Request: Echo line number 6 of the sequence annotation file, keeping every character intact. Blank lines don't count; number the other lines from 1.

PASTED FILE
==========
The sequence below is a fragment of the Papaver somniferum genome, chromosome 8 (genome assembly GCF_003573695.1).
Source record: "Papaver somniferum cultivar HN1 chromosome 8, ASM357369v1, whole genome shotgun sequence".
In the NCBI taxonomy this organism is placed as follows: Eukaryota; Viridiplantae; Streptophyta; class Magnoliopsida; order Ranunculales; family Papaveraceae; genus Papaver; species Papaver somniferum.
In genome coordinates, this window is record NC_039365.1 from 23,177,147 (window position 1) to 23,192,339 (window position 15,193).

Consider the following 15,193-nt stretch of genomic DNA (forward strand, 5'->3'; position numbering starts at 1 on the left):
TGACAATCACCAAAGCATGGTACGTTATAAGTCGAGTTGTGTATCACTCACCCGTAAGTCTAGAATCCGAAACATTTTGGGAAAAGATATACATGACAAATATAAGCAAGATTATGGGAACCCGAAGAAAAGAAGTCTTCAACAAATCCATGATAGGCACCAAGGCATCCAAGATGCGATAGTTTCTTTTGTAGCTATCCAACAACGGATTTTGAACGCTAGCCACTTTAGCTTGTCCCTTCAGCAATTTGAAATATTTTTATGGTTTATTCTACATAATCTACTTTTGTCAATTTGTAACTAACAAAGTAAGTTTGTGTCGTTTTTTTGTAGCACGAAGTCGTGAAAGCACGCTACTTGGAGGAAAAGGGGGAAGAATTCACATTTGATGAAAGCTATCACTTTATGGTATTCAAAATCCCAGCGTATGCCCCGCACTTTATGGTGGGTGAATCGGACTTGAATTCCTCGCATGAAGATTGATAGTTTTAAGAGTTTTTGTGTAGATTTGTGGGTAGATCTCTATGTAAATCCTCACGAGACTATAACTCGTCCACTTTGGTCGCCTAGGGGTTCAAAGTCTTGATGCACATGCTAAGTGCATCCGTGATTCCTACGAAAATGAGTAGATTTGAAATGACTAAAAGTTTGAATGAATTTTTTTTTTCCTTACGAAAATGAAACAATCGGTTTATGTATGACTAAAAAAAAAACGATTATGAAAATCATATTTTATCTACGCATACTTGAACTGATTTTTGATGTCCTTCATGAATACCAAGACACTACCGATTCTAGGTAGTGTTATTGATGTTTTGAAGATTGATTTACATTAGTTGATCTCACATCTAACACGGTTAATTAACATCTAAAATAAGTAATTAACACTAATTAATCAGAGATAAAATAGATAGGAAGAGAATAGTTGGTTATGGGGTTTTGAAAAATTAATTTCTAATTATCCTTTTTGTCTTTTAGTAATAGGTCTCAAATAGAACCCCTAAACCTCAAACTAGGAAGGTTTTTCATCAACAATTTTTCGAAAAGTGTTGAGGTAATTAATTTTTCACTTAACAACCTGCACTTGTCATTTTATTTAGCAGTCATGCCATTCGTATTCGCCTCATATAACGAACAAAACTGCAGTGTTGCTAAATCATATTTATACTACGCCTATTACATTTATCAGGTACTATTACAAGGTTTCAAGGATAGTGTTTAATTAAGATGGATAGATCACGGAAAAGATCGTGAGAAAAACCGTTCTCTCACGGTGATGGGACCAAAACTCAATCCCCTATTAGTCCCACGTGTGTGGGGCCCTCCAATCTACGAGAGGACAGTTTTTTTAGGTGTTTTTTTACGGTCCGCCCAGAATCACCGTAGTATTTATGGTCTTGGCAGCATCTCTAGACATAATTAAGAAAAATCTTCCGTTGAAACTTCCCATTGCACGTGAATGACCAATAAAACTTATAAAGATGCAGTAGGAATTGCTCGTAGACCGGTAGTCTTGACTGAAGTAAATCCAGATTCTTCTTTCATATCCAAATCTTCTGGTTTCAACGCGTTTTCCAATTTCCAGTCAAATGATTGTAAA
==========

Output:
TGACAATCACCAAAGCATGGTACGTTATAAGTCGAGTTGTGTATCACTCACCCGTAAGTCTAGAATCCGAAACATTTTGGGAAAAGATATACATGACAAATATAAGCAAGATTATGGGAACCCGAAGAAAAGAAGTCTTCAACAAATCCATGATAGGCACCAAGGCATCCAAGATGCGATAGTTTCTTTTGTAGCTATCCAACAACGGATTTTGAACGCTAGCCACTTTAGCTTGTCCCTTCAGCAATTTGAAATATTTTTATGGTTTATTCTACATAATCTACTTTTGTCAATTTGTAACTAACAAAGTAAGTTTGTGTCGTTTTTTTGTAGCACGAAGTCGTGAAAGCACGCTACTTGGAGGAAAAGGGGGAAGAATTCACATTTGATGAAAGCTATCACTTTATGGTATTCAAAATCCCAGCGTATGCCCCGCACTTTATGGTGGGTGAATCGGACTTGAATTCCTCGCATGAAGATTGATAGTTTTAAGAGTTTTTGTGTAGATTTGTGGGTAGATCTCTATGTAAATCCTCACGAGACTATAACTCGTCCACTTTGGTCGCCTAGGGGTTCAAAGTCTTGATGCACATGCTAAGTGCATCCGTGATTCCTACGAAAATGAGTAGATTTGAAATGACTAAAAGTTTGAATGAATTTTTTTTTTCCTTACGAAAATGAAACAATCGGTTTATGTATGACTAAAAAAAAAACGATTATGAAAATCATATTTTATCTACGCATACTTGAACTGATTTTTGATGTCCTTCATGAATACCAAGACACTACCGATTCTAGGTAGTGTTATTGATGTTTTGAAGATTGATTTACATTAGTTGATCTCACATCTAACACGGTTAATTAACATCTAAAATAAGTAATTAACACTAATTAATCAGAGATAAAATAGATAGGAAGAGAATAGTTGGTTATGGGGTTTTGAAAAATTAATTTCTAATTATCCTTTTTGTCTTTTAGTAATAGGTCTCAAATAGAACCCCTAAACCTCAAACTAGGAAGGTTTTTCATCAACAATTTTTCGAAAAGTGTTGAGGTAATTAATTTTTCACTTAACAACCTGCACTTGTCATTTTATTTAGCAGTCATGCCATTCGTATTCGCCTCATATAACGAACAAAACTGCAGTGTTGCTAAATCATATTTATACTACGCCTATTACATTTATCAGGTACTATTACAAGGTTTCAAGGATAGTGTTTAATTAAGATGGATAGATCACGGAAAAGATCGTGAGAAAAACCGTTCTCTCACGGTGATGGGACCAAAACTCAATCCCCTATTAGTCCCACGTGTGTGGGGCCCTCCAATCTACGAGAGGACAGTTTTTTTAGGTGTTTTTTTACGGTCCGCCCAGAATCACCGTAGTATTTATGGTCTTGGCAGCATCTCTAGACATAATTAAGAAAAATCTTCCGTTGAAACTTCCCATTGCACGTGAATGACCAATAAAACTTATAAAGATGCAGTAGGAATTGCTCGTAGACCGGTAGTCTTGACTGAAGTAAATCCAGATTCTTCTTTCATATCCAAATCTTCTGGTTTCAACGCGTTTTCCAATTTCCAGTCAAATGATTGTAAA